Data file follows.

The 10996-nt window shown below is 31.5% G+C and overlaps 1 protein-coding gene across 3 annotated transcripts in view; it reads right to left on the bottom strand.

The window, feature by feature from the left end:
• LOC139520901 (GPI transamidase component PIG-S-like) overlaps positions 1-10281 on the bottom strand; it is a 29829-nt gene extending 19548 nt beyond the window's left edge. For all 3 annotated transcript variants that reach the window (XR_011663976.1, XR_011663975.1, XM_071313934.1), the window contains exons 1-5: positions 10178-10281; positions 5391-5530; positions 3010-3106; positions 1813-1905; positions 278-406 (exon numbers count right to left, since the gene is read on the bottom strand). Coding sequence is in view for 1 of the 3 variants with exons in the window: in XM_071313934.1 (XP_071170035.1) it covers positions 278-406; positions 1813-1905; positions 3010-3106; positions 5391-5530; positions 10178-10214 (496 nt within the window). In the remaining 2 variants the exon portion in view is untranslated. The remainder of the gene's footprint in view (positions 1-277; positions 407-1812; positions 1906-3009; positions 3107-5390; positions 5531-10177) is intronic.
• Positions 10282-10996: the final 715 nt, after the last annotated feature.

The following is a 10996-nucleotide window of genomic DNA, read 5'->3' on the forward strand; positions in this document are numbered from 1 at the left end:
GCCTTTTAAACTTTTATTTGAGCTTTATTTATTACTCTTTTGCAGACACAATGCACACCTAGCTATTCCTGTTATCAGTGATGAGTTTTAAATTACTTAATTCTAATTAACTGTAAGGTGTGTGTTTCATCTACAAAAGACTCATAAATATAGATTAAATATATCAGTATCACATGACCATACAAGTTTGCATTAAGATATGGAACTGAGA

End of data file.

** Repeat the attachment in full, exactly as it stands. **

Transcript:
The 10996-nt window shown below is 31.5% G+C and overlaps 1 protein-coding gene across 3 annotated transcripts in view; it reads right to left on the bottom strand.

The window, feature by feature from the left end:
• LOC139520901 (GPI transamidase component PIG-S-like) overlaps positions 1-10281 on the bottom strand; it is a 29829-nt gene extending 19548 nt beyond the window's left edge. For all 3 annotated transcript variants that reach the window (XR_011663976.1, XR_011663975.1, XM_071313934.1), the window contains exons 1-5: positions 10178-10281; positions 5391-5530; positions 3010-3106; positions 1813-1905; positions 278-406 (exon numbers count right to left, since the gene is read on the bottom strand). Coding sequence is in view for 1 of the 3 variants with exons in the window: in XM_071313934.1 (XP_071170035.1) it covers positions 278-406; positions 1813-1905; positions 3010-3106; positions 5391-5530; positions 10178-10214 (496 nt within the window). In the remaining 2 variants the exon portion in view is untranslated. The remainder of the gene's footprint in view (positions 1-277; positions 407-1812; positions 1906-3009; positions 3107-5390; positions 5531-10177) is intronic.
• Positions 10282-10996: the final 715 nt, after the last annotated feature.

The following is a 10996-nucleotide window of genomic DNA, read 5'->3' on the forward strand; positions in this document are numbered from 1 at the left end:
GCCTTTTAAACTTTTATTTGAGCTTTATTTATTACTCTTTTGCAGACACAATGCACACCTAGCTATTCCTGTTATCAGTGATGAGTTTTAAATTACTTAATTCTAATTAACTGTAAGGTGTGTGTTTCATCTACAAAAGACTCATAAATATAGATTAAATATATCAGTATCACATGACCATACAAGTTTGCATTAAGATATGGAACTGAGA